With 192 members and a mandate that covers everything from security to refugees to public health, the United Nations is the world’s only global organization. But polls in the United States show that two-thirds of Americans think the UN is doing a poor job, and many believe it was tarnished by corruption during the Iraq oil-for-food program under Saddam Hussein. Many also blame the UN for failing to solve the Middle East’s myriad problems.
But such views reflect a misunderstanding of the UN’s nature. The UN is more an instrument of its member states than an independent actor in world politics.
True, UN Secretary General Ban Ki Moon can make speeches, convene meetings, and propose actions, but his role is more secretary than general. Sometimes likened to a “secular Pope,” the UN Secretary General can wield the soft power of persuasion but little hard economic or military power.
What hard power the UN has must be begged and borrowed from the member states. And when they cannot agree on a course of action, it is difficult for the organization to operate. As one wag has put it, “We have met the UN and it is us!” When blame is assigned, much of it belongs to the members.
Consider the oil for food program, which was designed by member states to provide relief to Iraqis hurt by sanctions against Saddam’s regime. The secretariat did an inadequate job of monitoring the program and some corruption was involved. But the much larger sums that Saddam diverted for his own purposes reflected how the member governments designed the program, and they chose to turn a blind eye to the abuse. Yet the program’s problems are portrayed in the press as “the UN’s fault.
The cost of the entire UN system is about $20 billion, or less than the annual bonuses paid out in a good year on Wall Street. Of that sum, the secretariat in New York accounts for a mere 10%. Some universities have larger budgets.
Another $7 billion supports UN peacekeeping forces in places like the Democratic Republic of Congo (DRC), Lebanon, Haiti, and the Balkans. The rest – more than half – is spent by the UN’s specialized agencies, which are located around the world and often play an important role in managing global trade, development, health, and humanitarian assistance.
For example, the UN High Commission for Refugees helps to alleviate the problems of displaced persons, the World Food Program provides assistance to malnourished children, and the World Health Organization supports the public health information systems that are crucial for dealing with threats from pandemics like avian flu. The UN does not have the resources to solve the problems in new areas like AIDS or global climate change, but it can play an important convening role in galvanizing the actions of governments.
Even in the area of security, the UN retains an important role. The original 1945 concept of collective security, by which states would band together to deter and punish aggressors, failed because the Soviet Union and the West were at loggerheads during the Cold War.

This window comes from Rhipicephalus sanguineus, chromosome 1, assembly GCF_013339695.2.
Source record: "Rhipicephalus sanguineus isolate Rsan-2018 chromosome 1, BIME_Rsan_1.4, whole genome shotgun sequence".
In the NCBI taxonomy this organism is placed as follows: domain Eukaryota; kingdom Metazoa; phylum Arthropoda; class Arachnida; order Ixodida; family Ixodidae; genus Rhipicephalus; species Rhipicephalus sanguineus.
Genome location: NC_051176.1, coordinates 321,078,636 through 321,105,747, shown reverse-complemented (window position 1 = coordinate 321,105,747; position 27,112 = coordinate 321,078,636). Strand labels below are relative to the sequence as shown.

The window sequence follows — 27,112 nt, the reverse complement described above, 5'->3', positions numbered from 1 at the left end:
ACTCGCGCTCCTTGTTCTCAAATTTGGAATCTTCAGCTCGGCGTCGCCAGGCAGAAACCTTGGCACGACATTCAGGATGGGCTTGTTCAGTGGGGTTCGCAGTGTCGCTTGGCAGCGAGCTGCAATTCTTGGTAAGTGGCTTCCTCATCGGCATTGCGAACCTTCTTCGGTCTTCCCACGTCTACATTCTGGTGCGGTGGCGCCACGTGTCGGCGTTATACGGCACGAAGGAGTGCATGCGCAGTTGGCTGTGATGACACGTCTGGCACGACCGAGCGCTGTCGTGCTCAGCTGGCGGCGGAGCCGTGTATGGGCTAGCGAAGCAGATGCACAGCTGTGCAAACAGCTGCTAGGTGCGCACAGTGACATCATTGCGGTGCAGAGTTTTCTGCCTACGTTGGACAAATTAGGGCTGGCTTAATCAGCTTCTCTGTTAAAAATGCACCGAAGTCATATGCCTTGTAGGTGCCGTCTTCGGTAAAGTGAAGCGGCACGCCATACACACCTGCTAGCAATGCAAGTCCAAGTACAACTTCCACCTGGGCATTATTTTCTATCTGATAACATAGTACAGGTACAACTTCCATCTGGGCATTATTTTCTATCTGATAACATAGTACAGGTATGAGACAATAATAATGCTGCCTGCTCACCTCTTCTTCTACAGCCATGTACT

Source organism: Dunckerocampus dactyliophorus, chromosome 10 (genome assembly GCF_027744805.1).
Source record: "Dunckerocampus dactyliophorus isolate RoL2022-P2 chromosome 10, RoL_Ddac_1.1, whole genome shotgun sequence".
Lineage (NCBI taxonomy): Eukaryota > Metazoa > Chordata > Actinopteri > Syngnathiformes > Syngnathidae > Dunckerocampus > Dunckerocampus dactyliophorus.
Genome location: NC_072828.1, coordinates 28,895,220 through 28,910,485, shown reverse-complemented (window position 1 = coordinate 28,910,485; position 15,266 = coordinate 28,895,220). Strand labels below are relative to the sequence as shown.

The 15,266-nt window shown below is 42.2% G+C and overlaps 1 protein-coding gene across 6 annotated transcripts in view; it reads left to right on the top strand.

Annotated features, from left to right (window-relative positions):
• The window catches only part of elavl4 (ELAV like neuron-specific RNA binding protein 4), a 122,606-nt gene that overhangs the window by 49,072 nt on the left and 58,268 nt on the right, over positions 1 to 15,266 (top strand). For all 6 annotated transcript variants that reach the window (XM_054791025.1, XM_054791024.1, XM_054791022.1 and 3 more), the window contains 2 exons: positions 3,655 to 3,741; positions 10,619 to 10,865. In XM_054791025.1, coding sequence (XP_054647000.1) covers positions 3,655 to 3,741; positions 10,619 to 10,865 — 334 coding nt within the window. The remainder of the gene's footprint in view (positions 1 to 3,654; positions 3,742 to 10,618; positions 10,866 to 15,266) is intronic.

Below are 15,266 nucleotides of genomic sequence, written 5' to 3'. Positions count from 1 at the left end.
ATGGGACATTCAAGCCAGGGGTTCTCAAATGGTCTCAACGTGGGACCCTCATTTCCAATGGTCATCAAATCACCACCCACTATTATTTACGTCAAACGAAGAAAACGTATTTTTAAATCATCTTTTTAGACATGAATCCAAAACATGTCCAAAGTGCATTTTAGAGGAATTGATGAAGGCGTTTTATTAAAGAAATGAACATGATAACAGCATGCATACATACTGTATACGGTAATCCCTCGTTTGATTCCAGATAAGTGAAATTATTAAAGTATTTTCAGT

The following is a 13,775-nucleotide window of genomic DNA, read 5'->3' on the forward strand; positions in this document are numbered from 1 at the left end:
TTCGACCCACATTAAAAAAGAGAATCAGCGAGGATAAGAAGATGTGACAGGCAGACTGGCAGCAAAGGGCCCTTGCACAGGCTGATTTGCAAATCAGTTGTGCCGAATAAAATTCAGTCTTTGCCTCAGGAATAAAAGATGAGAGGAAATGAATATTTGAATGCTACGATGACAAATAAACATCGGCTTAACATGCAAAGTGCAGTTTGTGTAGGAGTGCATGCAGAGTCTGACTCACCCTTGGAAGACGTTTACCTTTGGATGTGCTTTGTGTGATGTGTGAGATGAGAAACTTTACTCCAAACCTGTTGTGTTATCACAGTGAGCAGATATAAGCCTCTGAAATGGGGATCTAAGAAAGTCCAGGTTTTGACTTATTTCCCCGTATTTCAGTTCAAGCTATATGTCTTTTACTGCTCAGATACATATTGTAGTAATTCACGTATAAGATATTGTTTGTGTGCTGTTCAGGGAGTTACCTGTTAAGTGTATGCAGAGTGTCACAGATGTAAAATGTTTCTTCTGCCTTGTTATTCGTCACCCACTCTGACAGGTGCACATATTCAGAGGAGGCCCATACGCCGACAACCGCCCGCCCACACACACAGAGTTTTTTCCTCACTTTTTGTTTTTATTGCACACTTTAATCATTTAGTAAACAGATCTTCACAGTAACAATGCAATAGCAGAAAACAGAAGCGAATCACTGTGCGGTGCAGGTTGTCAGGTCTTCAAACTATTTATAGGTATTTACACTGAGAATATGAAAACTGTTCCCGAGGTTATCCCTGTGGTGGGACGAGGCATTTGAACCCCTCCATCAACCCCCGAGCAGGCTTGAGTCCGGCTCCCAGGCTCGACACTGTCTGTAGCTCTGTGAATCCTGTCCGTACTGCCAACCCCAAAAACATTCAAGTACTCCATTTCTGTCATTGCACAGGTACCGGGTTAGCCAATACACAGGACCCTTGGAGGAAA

For a brief moment after a broad coalition of countries acted together to force Saddam Hussein out of Kuwait in 1991, it looked like the original concept of collective security would become “a new world order.” Such hopes were short-lived. Consensus within the UN proved unachievable on both Kosovo in 1999 and Iraq in 2003.
Skeptics concluded that the UN had become irrelevant for security questions. Yet in 2006, when Israel and Hezbollah fought to a stalemate in Lebanon, states were only too happy to turn to a UN peacekeeping force.
Ironically, peacekeeping was not specified in the original charter. It was invented by the second Secretary-General, Dag Hammarskjold, and Canadian Foreign Minister Lester Pearson after Britain and France invaded Egypt in the Suez crisis of 1956. Since then, UN peacekeeping forces have been deployed more than 60 times.
There are now roughly 100,000 troops from various countries wearing UN blue helmets around the world. Peacekeeping has had its ups and downs. Bosnia and Rwanda were failures in the 1990’s, and then Secretary General Kofi Annan proposed reforms to deal with genocide and mass killings.
In September 2005, the states in the UN General Assembly accepted the existence of a “responsibility to protect” vulnerable peoples. In other words, governments could no longer treat their citizens however they wanted.
A new Peace-building Commission was also created to coordinate actions that could help prevent a recurrence of genocidal acts. In East Timor, for example, the UN proved vital in the transition to independence, and it is now working out plans for the governments of Burundi and Sierra Leone. In the DRC, peacekeeping forces have not been able to curb all violence, but they have helped to save lives. The current test case is the situation in Sudan’s Darfur region, where diplomats are trying to establish a joint peacekeeping force under the UN and the African Union.
In the poisonous political atmosphere that has bedeviled the UN after the Iraq War, widespread disillusionment is not surprising. Ban Ki Moon has a tough job. But, rather than calling the UN into question, states are likely to find that they need such a global instrument, with its unique convening and legitimizing powers. While the UN system is far from perfect, the world would be a poorer and more disorderly place without it.